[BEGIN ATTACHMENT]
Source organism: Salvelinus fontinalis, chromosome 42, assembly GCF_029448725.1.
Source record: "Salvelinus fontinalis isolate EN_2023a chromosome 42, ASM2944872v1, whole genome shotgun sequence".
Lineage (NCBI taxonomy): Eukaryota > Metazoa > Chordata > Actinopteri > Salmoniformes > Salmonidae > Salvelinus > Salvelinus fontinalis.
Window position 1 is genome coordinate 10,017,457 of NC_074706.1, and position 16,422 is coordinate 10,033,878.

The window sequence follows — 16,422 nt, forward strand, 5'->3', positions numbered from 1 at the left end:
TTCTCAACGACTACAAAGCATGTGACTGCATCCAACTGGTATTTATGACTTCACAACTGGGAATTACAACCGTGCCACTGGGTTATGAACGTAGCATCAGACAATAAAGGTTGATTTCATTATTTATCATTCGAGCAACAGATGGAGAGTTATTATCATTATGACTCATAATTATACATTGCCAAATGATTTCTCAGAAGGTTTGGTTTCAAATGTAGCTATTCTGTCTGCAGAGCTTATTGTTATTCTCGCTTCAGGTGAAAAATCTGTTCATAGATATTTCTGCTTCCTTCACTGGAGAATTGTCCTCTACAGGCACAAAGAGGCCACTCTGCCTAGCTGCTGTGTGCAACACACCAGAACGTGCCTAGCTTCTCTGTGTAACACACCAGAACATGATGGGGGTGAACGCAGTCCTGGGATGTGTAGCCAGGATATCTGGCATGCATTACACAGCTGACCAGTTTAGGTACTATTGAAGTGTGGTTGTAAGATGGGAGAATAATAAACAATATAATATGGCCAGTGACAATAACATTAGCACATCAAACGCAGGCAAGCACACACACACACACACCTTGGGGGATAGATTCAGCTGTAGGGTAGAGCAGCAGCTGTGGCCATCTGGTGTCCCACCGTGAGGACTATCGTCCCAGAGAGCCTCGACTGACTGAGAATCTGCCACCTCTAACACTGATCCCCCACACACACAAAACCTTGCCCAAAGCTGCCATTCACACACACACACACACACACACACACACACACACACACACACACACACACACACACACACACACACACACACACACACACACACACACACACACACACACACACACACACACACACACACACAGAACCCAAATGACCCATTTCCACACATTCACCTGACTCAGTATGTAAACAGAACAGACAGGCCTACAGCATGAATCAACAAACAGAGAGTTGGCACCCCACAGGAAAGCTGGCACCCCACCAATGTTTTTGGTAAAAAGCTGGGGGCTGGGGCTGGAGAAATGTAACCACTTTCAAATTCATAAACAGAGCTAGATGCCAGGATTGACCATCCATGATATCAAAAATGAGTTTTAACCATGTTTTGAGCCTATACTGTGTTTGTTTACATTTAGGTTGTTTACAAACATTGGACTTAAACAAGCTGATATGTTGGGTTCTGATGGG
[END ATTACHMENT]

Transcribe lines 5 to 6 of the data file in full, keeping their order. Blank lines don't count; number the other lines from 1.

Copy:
The window sequence follows — 16,422 nt, forward strand, 5'->3', positions numbered from 1 at the left end:
TTCTCAACGACTACAAAGCATGTGACTGCATCCAACTGGTATTTATGACTTCACAACTGGGAATTACAACCGTGCCACTGGGTTATGAACGTAGCATCAGACAATAAAGGTTGATTTCATTATTTATCATTCGAGCAACAGATGGAGAGTTATTATCATTATGACTCATAATTATACATTGCCAAATGATTTCTCAGAAGGTTTGGTTTCAAATGTAGCTATTCTGTCTGCAGAGCTTATTGTTATTCTCGCTTCAGGTGAAAAATCTGTTCATAGATATTTCTGCTTCCTTCACTGGAGAATTGTCCTCTACAGGCACAAAGAGGCCACTCTGCCTAGCTGCTGTGTGCAACACACCAGAACGTGCCTAGCTTCTCTGTGTAACACACCAGAACATGATGGGGGTGAACGCAGTCCTGGGATGTGTAGCCAGGATATCTGGCATGCATTACACAGCTGACCAGTTTAGGTACTATTGAAGTGTGGTTGTAAGATGGGAGAATAATAAACAATATAATATGGCCAGTGACAATAACATTAGCACATCAAACGCAGGCAAGCACACACACACACACACCTTGGGGGATAGATTCAGCTGTAGGGTAGAGCAGCAGCTGTGGCCATCTGGTGTCCCACCGTGAGGACTATCGTCCCAGAGAGCCTCGACTGACTGAGAATCTGCCACCTCTAACACTGATCCCCCACACACACAAAACCTTGCCCAAAGCTGCCATTCACACACACACACACACACACACACACACACACACACACACACACACACACACACACACACACACACACACACACACACACACACACACACACACACACACACACACACACACACACACACACAGAACCCAAATGACCCATTTCCACACATTCACCTGACTCAGTATGTAAACAGAACAGACAGGCCTACAGCATGAATCAACAAACAGAGAGTTGGCACCCCACAGGAAAGCTGGCACCCCACCAATGTTTTTGGTAAAAAGCTGGGGGCTGGGGCTGGAGAAATGTAACCACTTTCAAATTCATAAACAGAGCTAGATGCCAGGATTGACCATCCATGATATCAAAAATGAGTTTTAACCATGTTTTGAGCCTATACTGTGTTTGTTTACATTTAGGTTGTTTACAAACATTGGACTTAAACAAGCTGATATGTTGGGTTCTGATGGG